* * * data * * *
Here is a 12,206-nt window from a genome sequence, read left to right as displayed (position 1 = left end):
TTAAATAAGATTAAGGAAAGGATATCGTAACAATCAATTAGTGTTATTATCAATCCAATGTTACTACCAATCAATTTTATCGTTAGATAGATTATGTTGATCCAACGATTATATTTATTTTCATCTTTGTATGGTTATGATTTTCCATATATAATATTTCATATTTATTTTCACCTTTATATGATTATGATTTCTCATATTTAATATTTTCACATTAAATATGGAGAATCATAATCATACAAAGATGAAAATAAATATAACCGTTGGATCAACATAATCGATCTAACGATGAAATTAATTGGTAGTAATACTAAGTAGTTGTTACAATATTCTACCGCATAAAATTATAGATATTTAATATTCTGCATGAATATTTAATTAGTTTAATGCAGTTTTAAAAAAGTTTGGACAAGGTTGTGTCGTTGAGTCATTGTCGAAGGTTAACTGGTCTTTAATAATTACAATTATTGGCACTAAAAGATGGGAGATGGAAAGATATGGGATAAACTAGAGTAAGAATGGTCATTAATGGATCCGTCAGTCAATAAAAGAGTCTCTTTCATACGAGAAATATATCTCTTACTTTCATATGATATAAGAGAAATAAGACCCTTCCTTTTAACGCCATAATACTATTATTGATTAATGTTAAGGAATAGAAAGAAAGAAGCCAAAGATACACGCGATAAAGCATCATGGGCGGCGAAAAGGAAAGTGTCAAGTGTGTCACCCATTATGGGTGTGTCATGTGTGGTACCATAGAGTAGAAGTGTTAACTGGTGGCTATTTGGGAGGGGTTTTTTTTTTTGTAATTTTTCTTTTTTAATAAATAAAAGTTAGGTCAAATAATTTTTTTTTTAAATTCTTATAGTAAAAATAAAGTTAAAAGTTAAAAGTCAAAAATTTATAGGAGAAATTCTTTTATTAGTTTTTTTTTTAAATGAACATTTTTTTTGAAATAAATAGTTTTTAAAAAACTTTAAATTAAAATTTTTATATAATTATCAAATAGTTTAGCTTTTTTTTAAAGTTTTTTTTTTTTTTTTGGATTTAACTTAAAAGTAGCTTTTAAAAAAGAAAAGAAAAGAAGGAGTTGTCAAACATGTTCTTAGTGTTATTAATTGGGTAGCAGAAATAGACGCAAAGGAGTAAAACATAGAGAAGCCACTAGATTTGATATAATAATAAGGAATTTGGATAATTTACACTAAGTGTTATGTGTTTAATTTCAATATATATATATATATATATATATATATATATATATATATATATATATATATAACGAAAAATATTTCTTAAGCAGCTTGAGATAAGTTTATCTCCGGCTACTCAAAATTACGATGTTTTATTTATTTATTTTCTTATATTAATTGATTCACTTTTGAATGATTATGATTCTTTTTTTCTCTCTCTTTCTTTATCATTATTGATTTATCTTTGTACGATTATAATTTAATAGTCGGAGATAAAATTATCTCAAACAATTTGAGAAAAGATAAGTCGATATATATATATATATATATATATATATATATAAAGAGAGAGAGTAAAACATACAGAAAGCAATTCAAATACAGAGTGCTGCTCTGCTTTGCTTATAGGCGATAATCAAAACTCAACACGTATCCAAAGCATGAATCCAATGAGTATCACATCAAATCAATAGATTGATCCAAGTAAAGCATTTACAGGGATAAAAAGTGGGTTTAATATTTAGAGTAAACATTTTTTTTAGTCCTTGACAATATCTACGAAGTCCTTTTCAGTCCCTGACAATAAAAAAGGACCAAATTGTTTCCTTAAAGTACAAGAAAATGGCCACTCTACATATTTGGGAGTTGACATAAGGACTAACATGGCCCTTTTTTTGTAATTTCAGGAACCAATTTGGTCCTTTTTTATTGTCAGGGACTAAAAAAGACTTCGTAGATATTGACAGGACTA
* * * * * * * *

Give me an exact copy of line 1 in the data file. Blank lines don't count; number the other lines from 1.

Here is a 12,206-nt window from a genome sequence, read left to right as displayed (position 1 = left end):